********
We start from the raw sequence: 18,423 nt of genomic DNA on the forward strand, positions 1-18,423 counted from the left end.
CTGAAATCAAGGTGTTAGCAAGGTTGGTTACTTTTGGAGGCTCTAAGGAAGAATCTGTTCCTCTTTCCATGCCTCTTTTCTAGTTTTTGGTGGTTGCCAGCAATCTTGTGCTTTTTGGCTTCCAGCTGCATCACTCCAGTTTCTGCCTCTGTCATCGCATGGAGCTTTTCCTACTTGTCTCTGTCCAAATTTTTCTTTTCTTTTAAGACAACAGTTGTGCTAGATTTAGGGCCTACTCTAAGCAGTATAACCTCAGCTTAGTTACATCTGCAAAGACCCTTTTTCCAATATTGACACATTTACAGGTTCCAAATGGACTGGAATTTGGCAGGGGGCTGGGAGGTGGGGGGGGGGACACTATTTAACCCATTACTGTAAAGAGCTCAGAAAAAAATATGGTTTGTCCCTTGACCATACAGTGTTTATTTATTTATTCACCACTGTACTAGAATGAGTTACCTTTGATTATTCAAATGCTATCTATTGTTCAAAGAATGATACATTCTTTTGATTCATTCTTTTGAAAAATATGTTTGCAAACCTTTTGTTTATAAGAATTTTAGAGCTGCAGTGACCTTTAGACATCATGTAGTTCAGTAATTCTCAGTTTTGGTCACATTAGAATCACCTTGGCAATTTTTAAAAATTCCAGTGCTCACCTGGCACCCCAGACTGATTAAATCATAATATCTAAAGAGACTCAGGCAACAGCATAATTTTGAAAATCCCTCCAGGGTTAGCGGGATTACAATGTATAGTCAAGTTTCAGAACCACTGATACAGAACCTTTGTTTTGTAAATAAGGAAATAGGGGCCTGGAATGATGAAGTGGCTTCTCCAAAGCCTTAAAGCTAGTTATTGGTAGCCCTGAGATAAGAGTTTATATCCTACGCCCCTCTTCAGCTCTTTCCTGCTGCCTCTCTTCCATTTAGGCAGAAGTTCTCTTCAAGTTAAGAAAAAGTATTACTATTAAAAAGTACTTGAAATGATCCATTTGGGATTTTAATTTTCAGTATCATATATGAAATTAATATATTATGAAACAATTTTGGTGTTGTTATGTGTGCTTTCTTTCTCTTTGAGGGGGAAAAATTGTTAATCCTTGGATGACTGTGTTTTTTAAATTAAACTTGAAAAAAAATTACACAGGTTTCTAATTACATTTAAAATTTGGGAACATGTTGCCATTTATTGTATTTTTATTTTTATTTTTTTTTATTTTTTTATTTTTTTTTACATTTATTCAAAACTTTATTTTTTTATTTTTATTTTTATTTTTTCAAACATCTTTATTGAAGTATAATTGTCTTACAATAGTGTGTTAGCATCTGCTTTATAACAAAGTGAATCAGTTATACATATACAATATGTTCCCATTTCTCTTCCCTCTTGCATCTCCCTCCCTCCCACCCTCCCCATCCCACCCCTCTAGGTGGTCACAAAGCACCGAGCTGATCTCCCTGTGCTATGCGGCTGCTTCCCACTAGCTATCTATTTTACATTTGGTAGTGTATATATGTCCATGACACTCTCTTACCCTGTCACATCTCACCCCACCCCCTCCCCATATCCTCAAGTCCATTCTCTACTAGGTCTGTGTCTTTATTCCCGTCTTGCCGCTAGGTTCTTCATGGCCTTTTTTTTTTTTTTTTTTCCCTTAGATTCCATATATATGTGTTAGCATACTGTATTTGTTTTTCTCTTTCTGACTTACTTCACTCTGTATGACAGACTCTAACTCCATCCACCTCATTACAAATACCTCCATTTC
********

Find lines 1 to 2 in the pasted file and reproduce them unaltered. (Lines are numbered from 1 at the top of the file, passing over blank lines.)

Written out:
We start from the raw sequence: 18,423 nt of genomic DNA on the forward strand, positions 1-18,423 counted from the left end.
CTGAAATCAAGGTGTTAGCAAGGTTGGTTACTTTTGGAGGCTCTAAGGAAGAATCTGTTCCTCTTTCCATGCCTCTTTTCTAGTTTTTGGTGGTTGCCAGCAATCTTGTGCTTTTTGGCTTCCAGCTGCATCACTCCAGTTTCTGCCTCTGTCATCGCATGGAGCTTTTCCTACTTGTCTCTGTCCAAATTTTTCTTTTCTTTTAAGACAACAGTTGTGCTAGATTTAGGGCCTACTCTAAGCAGTATAACCTCAGCTTAGTTACATCTGCAAAGACCCTTTTTCCAATATTGACACATTTACAGGTTCCAAATGGACTGGAATTTGGCAGGGGGCTGGGAGGTGGGGGGGGGGACACTATTTAACCCATTACTGTAAAGAGCTCAGAAAAAAATATGGTTTGTCCCTTGACCATACAGTGTTTATTTATTTATTCACCACTGTACTAGAATGAGTTACCTTTGATTATTCAAATGCTATCTATTGTTCAAAGAATGATACATTCTTTTGATTCATTCTTTTGAAAAATATGTTTGCAAACCTTTTGTTTATAAGAATTTTAGAGCTGCAGTGACCTTTAGACATCATGTAGTTCAGTAATTCTCAGTTTTGGTCACATTAGAATCACCTTGGCAATTTTTAAAAATTCCAGTGCTCACCTGGCACCCCAGACTGATTAAATCATAATATCTAAAGAGACTCAGGCAACAGCATAATTTTGAAAATCCCTCCAGGGTTAGCGGGATTACAATGTATAGTCAAGTTTCAGAACCACTGATACAGAACCTTTGTTTTGTAAATAAGGAAATAGGGGCCTGGAATGATGAAGTGGCTTCTCCAAAGCCTTAAAGCTAGTTATTGGTAGCCCTGAGATAAGAGTTTATATCCTACGCCCCTCTTCAGCTCTTTCCTGCTGCCTCTCTTCCATTTAGGCAGAAGTTCTCTTCAAGTTAAGAAAAAGTATTACTATTAAAAAGTACTTGAAATGATCCATTTGGGATTTTAATTTTCAGTATCATATATGAAATTAATATATTATGAAACAATTTTGGTGTTGTTATGTGTGCTTTCTTTCTCTTTGAGGGGGAAAAATTGTTAATCCTTGGATGACTGTGTTTTTTAAATTAAACTTGAAAAAAAATTACACAGGTTTCTAATTACATTTAAAATTTGGGAACATGTTGCCATTTATTGTATTTTTATTTTTATTTTTTTTTATTTTTTTATTTTTTTTTACATTTATTCAAAACTTTATTTTTTTATTTTTATTTTTATTTTTTCAAACATCTTTATTGAAGTATAATTGTCTTACAATAGTGTGTTAGCATCTGCTTTATAACAAAGTGAATCAGTTATACATATACAATATGTTCCCATTTCTCTTCCCTCTTGCATCTCCCTCCCTCCCACCCTCCCCATCCCACCCCTCTAGGTGGTCACAAAGCACCGAGCTGATCTCCCTGTGCTATGCGGCTGCTTCCCACTAGCTATCTATTTTACATTTGGTAGTGTATATATGTCCATGACACTCTCTTACCCTGTCACATCTCACCCCACCCCCTCCCCATATCCTCAAGTCCATTCTCTACTAGGTCTGTGTCTTTATTCCCGTCTTGCCGCTAGGTTCTTCATGGCCTTTTTTTTTTTTTTTTTTCCCTTAGATTCCATATATATGTGTTAGCATACTGTATTTGTTTTTCTCTTTCTGACTTACTTCACTCTGTATGACAGACTCTAACTCCATCCACCTCATTACAAATACCTCCATTTC